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Interactions entre ciliés et métazoaires dans deux environnements marins contrastés : les sources hydrothermales et les sédiments anoxiques

Abstract : Cilliates (Ciliophora) are defined as one of the main groups within the eukaryotic systematic. These ubiquitous unicellular microorganisms have adapted to a wide range of habitats (terrestrial, marine and freshwater habitats) using different morphological and physiological strategies, some of which are based on symbiosis. Out of the numerous ecological niches found in the marine environment, two were selected in this study : hydrothermal vents and coastal marine sediments. Morphological observations (live, stained, scanning, and transmission electron microscopy) and molecular genetic analyses (PCR, cloning, sequencing, in situ hybridization) were combined in order to characterise the unicellular eukaryote communities associated with endemic metazoans from these two contrasted environments (hydrothermal bivalves and intertidal polychaetes). The present study (i) compared the distribution of unicellular eukaryotes associated with different deep-sea marine environments (seawater, hydrothermal vents, Bathymodiolus), (ii) revealed new clades within the ciliates detected in hydrothermal bivalves, (iii) redescribed and compared the distribution of astomes, a specific group of ciliates, only found associated with metazoans, (iv) defined endocytoplasmic bacteria as a third partner in this tripartite association. Here we show that a majority of unicellular eukaryotes detected in hydrothermal environments are also widespread in oceanic waters. However, distinct and stable ecological niches, such as endemic bivalves, harbour more specific ciliate communities, either symbiotic and/or parasitic. Moreover, Cirratulidae polychaetes from anoxic coastal sediments are part of a tripartite association with endocommensal ciliates harbouring endocytoplasmic bacteria. The endosymbiotic bacteria, mainly affiliated to Epsilon-Proteobacteria and to a new Proteobacteria clade named Durchoniella Endocytoplasmic Proteobacteria Group (DEPG), were phylogeneticaly distant from any previously described Proteobacteria, suggesting a common evolutionary history. These new models may help to better understand the interactions between eukaryotes and bacteria.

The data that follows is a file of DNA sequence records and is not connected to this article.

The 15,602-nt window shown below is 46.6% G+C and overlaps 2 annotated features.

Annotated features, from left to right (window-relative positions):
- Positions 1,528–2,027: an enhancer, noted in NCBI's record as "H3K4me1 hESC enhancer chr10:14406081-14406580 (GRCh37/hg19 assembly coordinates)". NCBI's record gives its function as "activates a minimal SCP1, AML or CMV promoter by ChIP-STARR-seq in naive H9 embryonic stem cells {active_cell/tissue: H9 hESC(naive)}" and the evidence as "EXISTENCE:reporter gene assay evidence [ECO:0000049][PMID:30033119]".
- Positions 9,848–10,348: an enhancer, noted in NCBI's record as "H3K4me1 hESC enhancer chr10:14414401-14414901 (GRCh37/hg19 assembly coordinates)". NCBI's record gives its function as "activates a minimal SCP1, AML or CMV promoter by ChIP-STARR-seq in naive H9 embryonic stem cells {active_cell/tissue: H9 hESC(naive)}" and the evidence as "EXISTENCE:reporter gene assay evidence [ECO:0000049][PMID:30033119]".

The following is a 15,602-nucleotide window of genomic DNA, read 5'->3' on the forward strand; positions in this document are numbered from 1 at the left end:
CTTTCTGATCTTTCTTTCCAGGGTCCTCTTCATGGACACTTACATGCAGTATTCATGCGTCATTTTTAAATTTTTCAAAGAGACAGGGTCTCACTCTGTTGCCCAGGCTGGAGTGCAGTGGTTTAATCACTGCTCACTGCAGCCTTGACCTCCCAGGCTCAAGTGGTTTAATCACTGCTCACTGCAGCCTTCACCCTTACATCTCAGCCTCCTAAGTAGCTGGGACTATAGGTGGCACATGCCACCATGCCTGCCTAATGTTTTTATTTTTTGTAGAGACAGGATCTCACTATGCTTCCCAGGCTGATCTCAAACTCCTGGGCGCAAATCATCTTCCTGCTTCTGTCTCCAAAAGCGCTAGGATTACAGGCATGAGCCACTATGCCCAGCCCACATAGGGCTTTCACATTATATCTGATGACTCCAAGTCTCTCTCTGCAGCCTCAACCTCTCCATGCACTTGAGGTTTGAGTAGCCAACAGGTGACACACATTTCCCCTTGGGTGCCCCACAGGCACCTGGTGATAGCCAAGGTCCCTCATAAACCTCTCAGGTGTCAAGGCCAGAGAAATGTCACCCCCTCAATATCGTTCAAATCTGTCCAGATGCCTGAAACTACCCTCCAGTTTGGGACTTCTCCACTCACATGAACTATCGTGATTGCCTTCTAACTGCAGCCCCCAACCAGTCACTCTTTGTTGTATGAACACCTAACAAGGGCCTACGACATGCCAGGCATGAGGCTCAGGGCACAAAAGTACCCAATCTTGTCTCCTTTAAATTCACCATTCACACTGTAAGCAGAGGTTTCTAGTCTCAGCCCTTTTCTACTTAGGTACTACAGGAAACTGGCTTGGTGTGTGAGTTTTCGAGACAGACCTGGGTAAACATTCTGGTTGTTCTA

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  • HAL Id : tel-01146192, version 1


Anne-Laure Sauvadet. Interactions entre ciliés et métazoaires dans deux environnements marins contrastés : les sources hydrothermales et les sédiments anoxiques. Ecosystèmes. Paris 6, 2010. Français. ⟨NNT : 2010PA066521⟩. ⟨tel-01146192⟩



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